Let your game speak for itself

Let me tell you the story of two recently released games. They’re both sci-fi themes, both set in alien worlds, they have characters that run, jump and shoot, and even fly in space. They both feature flashy graphics and have been made by a hardworking group of talented people. But for all the things they have in common, there is one key difference between them, hype.   The games I’m speaking of are Destiny by Bungie and Velocity 2X by Futurlab. Now a lot of people who aren’t in the know have only heard of one of these games. You see, Destiny has been a shadow looming over the entire gaming industry with an alleged behemoth $500 million dollar budget, it’s very presence has mysteriously prompted the delay or “pushing” of other games to get out of it’s way, and while this game only let sites get their hands on it, causing reviews to be late, and in time to cash in on a bounty of pre-orders, the just is still out if this game is even good.   I’ve spent about a dozen hours with Destiny as this point, and what I’ve found is a game with a confused identity. Like a moon populated by fallen, the game itself feel hollow. Bungie seems to have spent years developing a game with incredible art style, a wonderful score, and a slick UI that just falls flat to me. They amassed talent the likes of the popular Peter Dinklage and even Sir Paul McCartney of the Beatles, even fired one of the more talented gaming music composers in Marty O’Donnell in the process, and for what?   Destiny is so hugely ambitious it seems to have the problem that plagues genre defying games, it’s a jack of all trades and master of none. It’s not a competitive shooter, it’s too slow, clunky, unbalances, and un-customizable for that. It’s not a great science fiction game. It lacks heart, a point of view, a compelling protagonist, or decent plot. It’s not even a MMO, with lack of community coordination, collaboration, meaningful interaction outside of shooting, and a sea of people with muted microphones. It’s no wonder Bungie always tried to avoid calling the game an MMO in the lead up to the games release.   Meanwhile, a week before Destiny hit my console, all of us Playstation Plus users were offered up this game called Velocity 2X. The only thing I knew about Velocity 2X at that time is that Colin Moriarty was touting it as an amazing follow up to an amazing Vita game on every episode of Podcast Beyond that I could remember. So like everyone who has PS+ does, I grabbed the download, locked it in, and figured I’d get to it. You know, sometime after the Destiny fever had broken.

Only the fever never got going, and after being given another Crucible bounty that I didn’t have any desire to complete, I decided to go back to my main menu, and give Velocity 2X a try. I realized over the next few hours what a huge mistake I had made. Futurlab’s Velocity was a slick, sublime, speedy experience. Wholly different from Destiny, but more than that, it was better. I know comparing the two is apple’s and oranges, but I think the comparison is fair. Velocity feels like a complete package, enough story to carry you along, a skip button for those of us who don’t care for it (something that I’d pay for in Desinty, especially when you’re replaying missions, and terrible acting.) What’s more everything in the game is explained and in service of the theme of the game, fast, frenetic speed. The game feels like a perfect, thoughtful package carefully considered and designed. They know exactly what parts of what levels will drive you crazy and what moments feel satisfying to the player.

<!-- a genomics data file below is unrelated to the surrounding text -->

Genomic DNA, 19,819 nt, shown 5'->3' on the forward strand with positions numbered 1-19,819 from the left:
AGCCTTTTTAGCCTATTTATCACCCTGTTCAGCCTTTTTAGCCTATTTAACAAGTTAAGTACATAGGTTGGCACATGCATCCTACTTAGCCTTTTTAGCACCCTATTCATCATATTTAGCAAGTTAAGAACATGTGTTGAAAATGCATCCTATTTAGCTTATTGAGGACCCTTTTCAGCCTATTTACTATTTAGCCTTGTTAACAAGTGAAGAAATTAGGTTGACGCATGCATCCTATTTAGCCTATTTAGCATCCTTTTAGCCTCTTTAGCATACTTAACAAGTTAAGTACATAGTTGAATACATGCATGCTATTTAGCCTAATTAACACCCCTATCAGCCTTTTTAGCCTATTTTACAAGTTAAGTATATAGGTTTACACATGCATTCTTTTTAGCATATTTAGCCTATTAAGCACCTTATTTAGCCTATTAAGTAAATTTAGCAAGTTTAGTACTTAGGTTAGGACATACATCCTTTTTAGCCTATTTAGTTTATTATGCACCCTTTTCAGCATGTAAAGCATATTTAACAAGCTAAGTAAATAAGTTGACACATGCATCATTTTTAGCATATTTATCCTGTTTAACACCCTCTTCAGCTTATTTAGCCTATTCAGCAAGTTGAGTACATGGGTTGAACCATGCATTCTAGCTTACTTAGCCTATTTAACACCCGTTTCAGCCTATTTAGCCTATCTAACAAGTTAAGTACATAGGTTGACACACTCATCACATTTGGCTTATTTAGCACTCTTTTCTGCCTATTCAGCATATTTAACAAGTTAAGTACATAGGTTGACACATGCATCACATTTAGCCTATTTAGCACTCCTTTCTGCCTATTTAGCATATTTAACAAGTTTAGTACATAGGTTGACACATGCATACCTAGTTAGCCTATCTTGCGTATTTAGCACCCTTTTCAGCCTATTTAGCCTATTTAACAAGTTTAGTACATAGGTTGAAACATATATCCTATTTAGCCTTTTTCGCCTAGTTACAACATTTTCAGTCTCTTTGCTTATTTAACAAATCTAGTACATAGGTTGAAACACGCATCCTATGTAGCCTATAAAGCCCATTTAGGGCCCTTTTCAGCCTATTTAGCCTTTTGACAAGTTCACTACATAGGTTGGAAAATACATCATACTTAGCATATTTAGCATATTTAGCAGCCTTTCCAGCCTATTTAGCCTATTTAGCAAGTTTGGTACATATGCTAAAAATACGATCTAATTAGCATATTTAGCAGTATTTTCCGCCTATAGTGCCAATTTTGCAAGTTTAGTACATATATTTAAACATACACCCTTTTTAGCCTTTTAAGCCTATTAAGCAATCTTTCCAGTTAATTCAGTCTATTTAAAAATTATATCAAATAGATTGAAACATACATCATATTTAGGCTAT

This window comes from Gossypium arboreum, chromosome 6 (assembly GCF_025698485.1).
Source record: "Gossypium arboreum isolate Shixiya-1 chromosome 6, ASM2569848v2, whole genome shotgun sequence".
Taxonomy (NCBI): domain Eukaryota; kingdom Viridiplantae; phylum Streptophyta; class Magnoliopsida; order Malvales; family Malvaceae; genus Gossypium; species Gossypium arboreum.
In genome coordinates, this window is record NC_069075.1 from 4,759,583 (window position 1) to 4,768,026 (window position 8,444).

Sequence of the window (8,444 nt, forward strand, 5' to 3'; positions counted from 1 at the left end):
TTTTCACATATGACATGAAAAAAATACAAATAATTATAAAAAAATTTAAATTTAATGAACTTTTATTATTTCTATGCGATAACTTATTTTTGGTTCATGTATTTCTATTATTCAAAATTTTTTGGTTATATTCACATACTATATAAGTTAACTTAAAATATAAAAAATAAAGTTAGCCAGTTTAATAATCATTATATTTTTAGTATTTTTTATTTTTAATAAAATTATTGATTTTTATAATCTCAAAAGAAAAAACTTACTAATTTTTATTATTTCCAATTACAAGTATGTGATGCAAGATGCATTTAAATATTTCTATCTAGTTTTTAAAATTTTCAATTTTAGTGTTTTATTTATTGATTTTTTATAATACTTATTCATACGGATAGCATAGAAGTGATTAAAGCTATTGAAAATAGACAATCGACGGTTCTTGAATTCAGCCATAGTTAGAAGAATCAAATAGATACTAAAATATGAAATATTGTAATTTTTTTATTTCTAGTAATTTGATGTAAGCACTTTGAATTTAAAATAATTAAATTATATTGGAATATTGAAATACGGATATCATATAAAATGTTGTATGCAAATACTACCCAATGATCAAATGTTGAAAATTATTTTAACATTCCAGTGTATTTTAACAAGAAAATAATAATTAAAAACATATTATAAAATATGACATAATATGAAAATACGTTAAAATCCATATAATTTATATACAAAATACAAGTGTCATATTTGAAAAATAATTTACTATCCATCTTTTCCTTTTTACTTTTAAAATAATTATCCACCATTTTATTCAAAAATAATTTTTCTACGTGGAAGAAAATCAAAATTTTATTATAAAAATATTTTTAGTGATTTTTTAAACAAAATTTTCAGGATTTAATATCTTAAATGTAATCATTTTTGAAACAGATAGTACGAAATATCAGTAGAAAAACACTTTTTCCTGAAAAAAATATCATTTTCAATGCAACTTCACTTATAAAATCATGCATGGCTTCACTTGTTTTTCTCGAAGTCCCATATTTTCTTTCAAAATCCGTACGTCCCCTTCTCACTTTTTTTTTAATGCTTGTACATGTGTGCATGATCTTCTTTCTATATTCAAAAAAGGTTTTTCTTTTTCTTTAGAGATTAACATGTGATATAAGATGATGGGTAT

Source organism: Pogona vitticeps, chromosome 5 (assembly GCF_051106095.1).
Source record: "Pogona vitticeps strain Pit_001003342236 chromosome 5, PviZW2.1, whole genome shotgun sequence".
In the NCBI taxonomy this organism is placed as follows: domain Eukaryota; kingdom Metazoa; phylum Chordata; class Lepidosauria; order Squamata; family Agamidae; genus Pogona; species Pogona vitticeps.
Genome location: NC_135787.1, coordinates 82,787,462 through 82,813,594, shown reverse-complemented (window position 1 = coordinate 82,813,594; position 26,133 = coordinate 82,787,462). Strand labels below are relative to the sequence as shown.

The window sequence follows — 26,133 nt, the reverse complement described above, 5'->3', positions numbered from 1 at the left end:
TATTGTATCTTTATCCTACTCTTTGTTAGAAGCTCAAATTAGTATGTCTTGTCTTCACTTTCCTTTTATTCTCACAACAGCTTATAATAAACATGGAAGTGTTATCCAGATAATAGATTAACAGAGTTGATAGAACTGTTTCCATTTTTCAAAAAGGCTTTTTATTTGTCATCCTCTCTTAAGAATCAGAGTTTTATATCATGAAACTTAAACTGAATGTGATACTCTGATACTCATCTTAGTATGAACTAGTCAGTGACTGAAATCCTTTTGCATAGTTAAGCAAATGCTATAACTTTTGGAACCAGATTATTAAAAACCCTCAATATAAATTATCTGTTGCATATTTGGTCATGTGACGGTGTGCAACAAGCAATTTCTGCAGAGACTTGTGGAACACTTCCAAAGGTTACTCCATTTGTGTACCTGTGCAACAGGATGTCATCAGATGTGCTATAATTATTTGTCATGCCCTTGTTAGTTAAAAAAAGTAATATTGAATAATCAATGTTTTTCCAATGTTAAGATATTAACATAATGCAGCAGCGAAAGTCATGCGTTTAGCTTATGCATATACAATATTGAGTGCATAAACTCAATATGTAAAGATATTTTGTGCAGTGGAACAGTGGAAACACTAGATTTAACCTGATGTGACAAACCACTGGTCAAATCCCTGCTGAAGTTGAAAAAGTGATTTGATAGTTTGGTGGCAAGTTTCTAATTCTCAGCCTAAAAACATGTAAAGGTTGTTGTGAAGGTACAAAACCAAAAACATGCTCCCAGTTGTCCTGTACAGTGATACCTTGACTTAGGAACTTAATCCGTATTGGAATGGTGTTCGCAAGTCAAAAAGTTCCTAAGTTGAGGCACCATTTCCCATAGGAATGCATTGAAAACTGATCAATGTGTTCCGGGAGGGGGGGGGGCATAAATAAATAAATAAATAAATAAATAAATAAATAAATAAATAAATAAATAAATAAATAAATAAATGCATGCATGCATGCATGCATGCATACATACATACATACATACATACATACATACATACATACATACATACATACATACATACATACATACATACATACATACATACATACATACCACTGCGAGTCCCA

What’s an even larger travesty is that in the console gaming space, so many people would look over this title if it had a price tag of even $10, let alone something like $60 or $90 for a collectors edition. I found myself buying the extra DLC for Velocity if nothing else but to ensure that the developer made something off of me.

Over the past few months, Futurlab’s Twitter’s account has been peppered with them creating art for notable game journalists and other people in their Velocity art style in a charming and unobtrusive marketing campaign to get people to take notice, while Bungie has been churning out completely ridiculous (albeit very cool) commercials with live action and cinema quality CG. It dominates the headlines and ad space on gaming sites, and fills up live streams on Twitch, it’s talked about, on TV, and movie theaters. It all feels a little bit like a middle aged, balding man buying a Porsche to garner affection from younger women. It’s the actions of a gaming mega-coporation that needs to extract all of your spare cash, over-hires and lays off, create new revenue streams, and doesn’t care to create games that they cant annualize versus a superiorly crafted gaming experience that is hard to imagine any lover of video games not enjoying. It’s the difference between convincing everyone to buy your game through an assault on the senses through advertising, and brute force messaging, and making something so good, that it speaks for itself.

I’ll still being playing both of these games in the coming weeks, but when I have a chance to tell family it’s Velocity 2X that I’ll be telling them about, not Destiny.